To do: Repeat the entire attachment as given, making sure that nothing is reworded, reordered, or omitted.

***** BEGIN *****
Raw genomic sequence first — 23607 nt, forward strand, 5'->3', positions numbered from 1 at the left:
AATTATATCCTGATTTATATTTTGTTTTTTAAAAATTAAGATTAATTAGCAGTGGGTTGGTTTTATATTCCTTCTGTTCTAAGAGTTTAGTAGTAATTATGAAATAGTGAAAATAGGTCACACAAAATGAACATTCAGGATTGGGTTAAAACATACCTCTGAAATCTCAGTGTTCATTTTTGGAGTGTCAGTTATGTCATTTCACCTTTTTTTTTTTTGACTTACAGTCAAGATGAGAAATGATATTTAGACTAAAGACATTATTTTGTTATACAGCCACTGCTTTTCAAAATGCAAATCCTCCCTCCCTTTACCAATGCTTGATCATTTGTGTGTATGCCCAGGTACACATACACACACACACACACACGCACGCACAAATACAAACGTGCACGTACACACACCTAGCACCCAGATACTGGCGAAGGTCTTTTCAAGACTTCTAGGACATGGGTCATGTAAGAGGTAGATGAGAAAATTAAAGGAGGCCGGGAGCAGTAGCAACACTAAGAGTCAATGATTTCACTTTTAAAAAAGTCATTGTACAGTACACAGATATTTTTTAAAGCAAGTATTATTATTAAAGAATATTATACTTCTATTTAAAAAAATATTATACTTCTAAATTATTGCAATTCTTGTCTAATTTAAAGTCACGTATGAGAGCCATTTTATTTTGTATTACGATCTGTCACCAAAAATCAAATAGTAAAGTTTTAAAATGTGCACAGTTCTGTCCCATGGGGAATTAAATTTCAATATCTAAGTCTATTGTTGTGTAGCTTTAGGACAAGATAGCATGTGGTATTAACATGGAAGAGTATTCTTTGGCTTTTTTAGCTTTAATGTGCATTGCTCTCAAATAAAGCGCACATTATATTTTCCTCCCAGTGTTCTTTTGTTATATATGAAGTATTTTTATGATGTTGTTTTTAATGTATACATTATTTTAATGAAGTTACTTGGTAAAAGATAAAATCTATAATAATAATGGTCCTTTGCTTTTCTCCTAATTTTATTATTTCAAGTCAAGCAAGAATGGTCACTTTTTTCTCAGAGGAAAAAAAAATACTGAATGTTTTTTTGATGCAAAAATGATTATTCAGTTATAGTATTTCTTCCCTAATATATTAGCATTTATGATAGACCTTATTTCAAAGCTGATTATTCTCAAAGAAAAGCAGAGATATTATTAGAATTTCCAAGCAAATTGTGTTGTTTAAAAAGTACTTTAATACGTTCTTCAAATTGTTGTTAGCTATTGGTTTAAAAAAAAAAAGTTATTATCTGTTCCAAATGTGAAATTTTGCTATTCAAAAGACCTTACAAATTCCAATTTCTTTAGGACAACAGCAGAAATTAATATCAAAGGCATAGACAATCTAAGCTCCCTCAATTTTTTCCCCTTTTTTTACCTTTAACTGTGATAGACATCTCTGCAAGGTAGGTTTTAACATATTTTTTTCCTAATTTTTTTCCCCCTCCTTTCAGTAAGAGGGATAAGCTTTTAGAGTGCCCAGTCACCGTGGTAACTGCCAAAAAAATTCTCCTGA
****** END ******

Raw genomic sequence first — 23607 nt, forward strand, 5'->3', positions numbered from 1 at the left:
AATTATATCCTGATTTATATTTTGTTTTTTAAAAATTAAGATTAATTAGCAGTGGGTTGGTTTTATATTCCTTCTGTTCTAAGAGTTTAGTAGTAATTATGAAATAGTGAAAATAGGTCACACAAAATGAACATTCAGGATTGGGTTAAAACATACCTCTGAAATCTCAGTGTTCATTTTTGGAGTGTCAGTTATGTCATTTCACCTTTTTTTTTTTTGACTTACAGTCAAGATGAGAAATGATATTTAGACTAAAGACATTATTTTGTTATACAGCCACTGCTTTTCAAAATGCAAATCCTCCCTCCCTTTACCAATGCTTGATCATTTGTGTGTATGCCCAGGTACACATACACACACACACACACACGCACGCACAAATACAAACGTGCACGTACACACACCTAGCACCCAGATACTGGCGAAGGTCTTTTCAAGACTTCTAGGACATGGGTCATGTAAGAGGTAGATGAGAAAATTAAAGGAGGCCGGGAGCAGTAGCAACACTAAGAGTCAATGATTTCACTTTTAAAAAAGTCATTGTACAGTACACAGATATTTTTTAAAGCAAGTATTATTATTAAAGAATATTATACTTCTATTTAAAAAAATATTATACTTCTAAATTATTGCAATTCTTGTCTAATTTAAAGTCACGTATGAGAGCCATTTTATTTTGTATTACGATCTGTCACCAAAAATCAAATAGTAAAGTTTTAAAATGTGCACAGTTCTGTCCCATGGGGAATTAAATTTCAATATCTAAGTCTATTGTTGTGTAGCTTTAGGACAAGATAGCATGTGGTATTAACATGGAAGAGTATTCTTTGGCTTTTTTAGCTTTAATGTGCATTGCTCTCAAATAAAGCGCACATTATATTTTCCTCCCAGTGTTCTTTTGTTATATATGAAGTATTTTTATGATGTTGTTTTTAATGTATACATTATTTTAATGAAGTTACTTGGTAAAAGATAAAATCTATAATAATAATGGTCCTTTGCTTTTCTCCTAATTTTATTATTTCAAGTCAAGCAAGAATGGTCACTTTTTTCTCAGAGGAAAAAAAAATACTGAATGTTTTTTTGATGCAAAAATGATTATTCAGTTATAGTATTTCTTCCCTAATATATTAGCATTTATGATAGACCTTATTTCAAAGCTGATTATTCTCAAAGAAAAGCAGAGATATTATTAGAATTTCCAAGCAAATTGTGTTGTTTAAAAAGTACTTTAATACGTTCTTCAAATTGTTGTTAGCTATTGGTTTAAAAAAAAAAAGTTATTATCTGTTCCAAATGTGAAATTTTGCTATTCAAAAGACCTTACAAATTCCAATTTCTTTAGGACAACAGCAGAAATTAATATCAAAGGCATAGACAATCTAAGCTCCCTCAATTTTTTCCCCTTTTTTTACCTTTAACTGTGATAGACATCTCTGCAAGGTAGGTTTTAACATATTTTTTTCCTAATTTTTTTCCCCCTCCTTTCAGTAAGAGGGATAAGCTTTTAGAGTGCCCAGTCACCGTGGTAACTGCCAAAAAAATTCTCCTGA